Master of Environmental Data Science
Mapping Global Tree Vulnerability Under Climate Change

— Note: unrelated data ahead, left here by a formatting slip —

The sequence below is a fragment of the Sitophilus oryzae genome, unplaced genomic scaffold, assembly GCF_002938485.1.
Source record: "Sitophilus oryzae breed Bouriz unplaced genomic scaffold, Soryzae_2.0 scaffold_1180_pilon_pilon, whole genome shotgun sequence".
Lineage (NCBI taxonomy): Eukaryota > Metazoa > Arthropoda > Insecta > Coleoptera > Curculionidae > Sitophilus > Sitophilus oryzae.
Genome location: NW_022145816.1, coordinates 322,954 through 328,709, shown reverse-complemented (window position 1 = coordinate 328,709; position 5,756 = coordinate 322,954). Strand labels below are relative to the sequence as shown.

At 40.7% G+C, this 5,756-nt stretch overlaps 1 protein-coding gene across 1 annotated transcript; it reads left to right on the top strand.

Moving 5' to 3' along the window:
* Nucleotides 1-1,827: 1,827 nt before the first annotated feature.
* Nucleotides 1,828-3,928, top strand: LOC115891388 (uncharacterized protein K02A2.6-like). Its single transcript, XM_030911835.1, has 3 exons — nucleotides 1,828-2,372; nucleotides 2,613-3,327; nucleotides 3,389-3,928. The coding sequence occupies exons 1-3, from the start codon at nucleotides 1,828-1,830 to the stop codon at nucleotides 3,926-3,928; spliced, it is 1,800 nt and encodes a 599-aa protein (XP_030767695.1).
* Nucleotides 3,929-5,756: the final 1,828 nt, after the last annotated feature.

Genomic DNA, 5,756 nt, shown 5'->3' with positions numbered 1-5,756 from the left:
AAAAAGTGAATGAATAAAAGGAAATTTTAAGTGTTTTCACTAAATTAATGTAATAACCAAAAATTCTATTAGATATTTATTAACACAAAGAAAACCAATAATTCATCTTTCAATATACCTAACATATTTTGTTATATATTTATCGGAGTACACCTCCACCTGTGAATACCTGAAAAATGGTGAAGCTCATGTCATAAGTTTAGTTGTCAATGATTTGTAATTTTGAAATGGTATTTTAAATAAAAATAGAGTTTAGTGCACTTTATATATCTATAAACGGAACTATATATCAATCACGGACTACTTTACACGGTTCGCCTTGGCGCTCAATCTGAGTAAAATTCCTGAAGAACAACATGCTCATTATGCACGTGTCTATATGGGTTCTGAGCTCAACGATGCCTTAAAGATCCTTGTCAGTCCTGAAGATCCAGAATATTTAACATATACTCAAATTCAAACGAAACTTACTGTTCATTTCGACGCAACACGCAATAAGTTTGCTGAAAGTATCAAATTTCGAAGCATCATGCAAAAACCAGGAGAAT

Forests cover approximately 30% of Earth’s land surface, absorb more carbon than all other terrestrial ecosystems, and provide trillions of dollars’ worth of ecosystem services. However, these crucial ecosystems are becoming increasingly vulnerable to a changing climate. A widespread assumption underlying the mapping of forest vulnerability has been that forests are most sensitive to drought and climate change in hot, dry regions. New data contradicts this assumption and suggests that forests in regions of a mild climate may be the most vulnerable to climate change. This could mean that current global vegetation models greatly underestimate the effects of climate change on forests. Through this project, the capstone team will use tree-ring and climate data to create more accurate risk maps for over 126 species of trees, predict future tree growth, and develop an R Shiny app that combines this information on an easily-accessible and user-friendly platform. These deliverables will help public and private stakeholders identify species and regions of highest risk so that they can develop the most effective conservation and management strategies.